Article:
Shortly after Elisa Lam's body was found in the rooftop water tank of Los Angeles' Cecil Hotel in 2013, internet sleuths turned their attention to metal musician Pablo C. Vergara (aka Morbid). He'd stayed at the hotel a year prior to Lam and posted a video during his visit. It's this — combined with Vergara's dark music persona, videos, and lyrics — that armchair detectives glommed onto, sending Vergara hundreds of messages accusing him of murdering Lam. However, as Vergara explains in Netflix's Crime Scene: The Vanishing at the Cecil Hotel, he was in Mexico recording an album at the time of Lam's disappearance and has documentation to prove so.
Though authorities cleared him of the allegations, Vergara says the stress of the experience led him to attempt suicide and, after waking up in a psychiatric hospital, he stopped making music. Instead, he shifted gears and received a bachelor's degree in communicational sciences from Monterrey ITESM Tech Institute in 2009. He then enrolled in the New York Film Academy's filmmaking program in New York in 2016 before moving to Hollywood to work on completing his MFA at NYFA's Los Angeles campus.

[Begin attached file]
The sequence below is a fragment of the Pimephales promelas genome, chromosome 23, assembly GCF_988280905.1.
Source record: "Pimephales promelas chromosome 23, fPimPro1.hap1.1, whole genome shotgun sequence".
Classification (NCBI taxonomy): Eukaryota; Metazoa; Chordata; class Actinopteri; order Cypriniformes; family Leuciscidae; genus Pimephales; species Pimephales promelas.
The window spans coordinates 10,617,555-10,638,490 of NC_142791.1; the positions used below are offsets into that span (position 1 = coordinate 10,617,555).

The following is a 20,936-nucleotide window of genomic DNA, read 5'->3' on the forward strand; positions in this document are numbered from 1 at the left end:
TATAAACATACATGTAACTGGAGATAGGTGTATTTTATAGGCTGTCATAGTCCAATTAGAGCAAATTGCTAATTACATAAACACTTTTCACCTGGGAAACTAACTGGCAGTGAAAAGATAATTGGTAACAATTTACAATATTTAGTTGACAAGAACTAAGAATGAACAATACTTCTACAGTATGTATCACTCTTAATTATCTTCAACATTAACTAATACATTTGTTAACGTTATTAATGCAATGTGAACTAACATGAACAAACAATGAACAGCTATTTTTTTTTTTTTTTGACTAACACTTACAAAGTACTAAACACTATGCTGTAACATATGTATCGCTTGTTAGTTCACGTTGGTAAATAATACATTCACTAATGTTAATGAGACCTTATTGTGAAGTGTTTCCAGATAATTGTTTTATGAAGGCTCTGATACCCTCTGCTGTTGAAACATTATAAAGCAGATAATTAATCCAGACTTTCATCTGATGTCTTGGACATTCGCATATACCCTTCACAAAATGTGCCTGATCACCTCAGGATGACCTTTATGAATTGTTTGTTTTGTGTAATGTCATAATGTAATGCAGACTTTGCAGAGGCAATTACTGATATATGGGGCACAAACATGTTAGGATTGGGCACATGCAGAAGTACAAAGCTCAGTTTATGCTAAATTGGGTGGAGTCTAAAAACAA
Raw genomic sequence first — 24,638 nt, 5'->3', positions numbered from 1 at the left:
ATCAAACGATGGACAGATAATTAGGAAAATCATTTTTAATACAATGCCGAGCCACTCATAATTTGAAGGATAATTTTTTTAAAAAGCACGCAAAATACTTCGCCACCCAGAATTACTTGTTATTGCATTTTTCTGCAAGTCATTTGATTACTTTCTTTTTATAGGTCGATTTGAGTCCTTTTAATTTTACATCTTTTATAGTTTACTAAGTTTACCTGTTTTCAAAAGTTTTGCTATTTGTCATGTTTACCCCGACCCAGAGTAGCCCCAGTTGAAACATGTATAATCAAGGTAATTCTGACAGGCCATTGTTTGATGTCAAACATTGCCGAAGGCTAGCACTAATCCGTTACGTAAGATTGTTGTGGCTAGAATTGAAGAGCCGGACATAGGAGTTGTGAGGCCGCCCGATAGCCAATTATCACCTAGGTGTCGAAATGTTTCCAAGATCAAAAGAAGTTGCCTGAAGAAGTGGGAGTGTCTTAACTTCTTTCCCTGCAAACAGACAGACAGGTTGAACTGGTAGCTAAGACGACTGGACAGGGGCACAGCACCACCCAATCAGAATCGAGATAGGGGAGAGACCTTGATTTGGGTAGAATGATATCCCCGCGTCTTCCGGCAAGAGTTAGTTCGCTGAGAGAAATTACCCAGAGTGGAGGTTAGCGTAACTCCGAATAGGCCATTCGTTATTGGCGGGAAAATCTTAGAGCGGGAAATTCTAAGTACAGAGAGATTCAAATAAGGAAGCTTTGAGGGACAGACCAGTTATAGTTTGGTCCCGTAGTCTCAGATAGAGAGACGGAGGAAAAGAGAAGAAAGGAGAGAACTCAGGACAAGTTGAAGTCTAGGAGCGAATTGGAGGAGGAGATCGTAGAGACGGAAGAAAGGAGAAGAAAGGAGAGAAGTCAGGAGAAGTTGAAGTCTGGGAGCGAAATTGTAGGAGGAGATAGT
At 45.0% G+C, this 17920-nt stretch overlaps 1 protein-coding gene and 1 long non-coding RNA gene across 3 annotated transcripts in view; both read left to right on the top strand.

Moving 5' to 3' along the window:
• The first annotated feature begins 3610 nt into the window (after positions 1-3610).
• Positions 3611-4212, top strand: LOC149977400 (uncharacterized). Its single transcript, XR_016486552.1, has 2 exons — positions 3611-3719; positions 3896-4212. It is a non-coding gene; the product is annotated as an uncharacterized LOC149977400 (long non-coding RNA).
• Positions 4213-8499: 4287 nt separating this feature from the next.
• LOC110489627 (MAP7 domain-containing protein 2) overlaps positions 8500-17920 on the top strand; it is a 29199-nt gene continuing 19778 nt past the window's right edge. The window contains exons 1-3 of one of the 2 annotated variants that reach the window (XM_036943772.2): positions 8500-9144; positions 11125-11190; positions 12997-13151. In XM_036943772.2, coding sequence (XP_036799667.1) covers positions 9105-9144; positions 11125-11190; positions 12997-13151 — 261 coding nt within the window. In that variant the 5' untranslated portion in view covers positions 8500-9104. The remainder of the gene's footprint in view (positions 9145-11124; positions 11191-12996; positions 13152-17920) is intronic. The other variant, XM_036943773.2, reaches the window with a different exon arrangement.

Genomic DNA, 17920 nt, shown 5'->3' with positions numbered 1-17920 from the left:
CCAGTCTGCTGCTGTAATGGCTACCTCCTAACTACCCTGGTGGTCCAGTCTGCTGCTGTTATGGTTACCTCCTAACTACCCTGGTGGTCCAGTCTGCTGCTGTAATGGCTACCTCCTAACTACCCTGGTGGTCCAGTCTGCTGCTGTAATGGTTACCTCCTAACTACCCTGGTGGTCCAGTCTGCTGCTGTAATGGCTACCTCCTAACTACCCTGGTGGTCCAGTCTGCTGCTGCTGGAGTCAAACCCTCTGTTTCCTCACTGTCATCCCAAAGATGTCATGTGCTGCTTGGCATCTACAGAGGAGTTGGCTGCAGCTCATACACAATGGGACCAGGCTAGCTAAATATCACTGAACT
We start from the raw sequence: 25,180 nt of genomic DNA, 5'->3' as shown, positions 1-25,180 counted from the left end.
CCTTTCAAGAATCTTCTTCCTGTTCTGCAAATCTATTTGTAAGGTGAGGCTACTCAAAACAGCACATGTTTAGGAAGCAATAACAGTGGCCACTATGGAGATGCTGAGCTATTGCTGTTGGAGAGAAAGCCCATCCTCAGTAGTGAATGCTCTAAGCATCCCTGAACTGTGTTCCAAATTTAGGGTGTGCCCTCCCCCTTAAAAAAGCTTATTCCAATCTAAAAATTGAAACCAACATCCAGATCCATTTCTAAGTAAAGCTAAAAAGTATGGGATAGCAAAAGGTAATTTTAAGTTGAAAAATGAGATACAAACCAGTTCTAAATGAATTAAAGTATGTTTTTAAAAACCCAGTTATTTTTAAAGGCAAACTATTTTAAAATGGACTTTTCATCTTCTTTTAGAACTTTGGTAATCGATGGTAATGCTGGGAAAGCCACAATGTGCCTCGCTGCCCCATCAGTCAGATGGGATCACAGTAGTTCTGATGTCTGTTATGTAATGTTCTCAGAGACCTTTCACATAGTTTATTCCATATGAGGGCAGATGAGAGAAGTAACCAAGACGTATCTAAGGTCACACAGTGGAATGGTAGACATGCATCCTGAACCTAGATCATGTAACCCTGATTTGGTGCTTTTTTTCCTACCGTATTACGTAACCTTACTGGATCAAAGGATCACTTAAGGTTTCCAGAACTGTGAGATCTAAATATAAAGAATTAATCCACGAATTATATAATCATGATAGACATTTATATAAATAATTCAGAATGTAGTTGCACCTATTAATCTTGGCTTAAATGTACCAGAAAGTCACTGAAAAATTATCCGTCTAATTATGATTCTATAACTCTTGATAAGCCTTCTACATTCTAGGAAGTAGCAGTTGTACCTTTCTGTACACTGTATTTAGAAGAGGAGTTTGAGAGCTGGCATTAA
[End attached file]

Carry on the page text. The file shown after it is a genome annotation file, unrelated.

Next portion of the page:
"I became a father and was struggling in a failing music career where basically I was stuck and being ripped off left and right and was going nowhere," Vergara, who's been in such bands as Dynasty of Darkness, Slitwrist, and Synergy of Souls, explained in an NYFA interview. "So I decided to make a drastic decision, and that was to change careers and move into film, another of my main passions."
Following his graduation, Vergara won the Award for Best International Fictional Film at 2019's International Film and Metal Festival for his short film Necromurder. Also a horror screenwriter, he's published works centering on everything from vampires to serial killers. Most recently, he served as a production assistant on the 2020 crime thriller Adverse, which stars Mickey Rourke, Sean Astin, and Penelope Ann Miller among others.
It's Vergara's personal bio that may sum up his path his best: though he's inspired by "the dark aspects in life and the nature of life/death," that's also led him to be "misinterpreted and questioned for his lifestyle and his artistic methods."
If you or someone you know is experiencing suicidal thoughts, call the National Suicide Prevention Hotline at 1-800-273-8255 or text HOME to the Crisis Text Line at 741741. You can also reach out to the Trans Lifeline at 877-565-8860 or the Trevor Lifeline at 1-866-488-7386, or to your local suicide crisis center.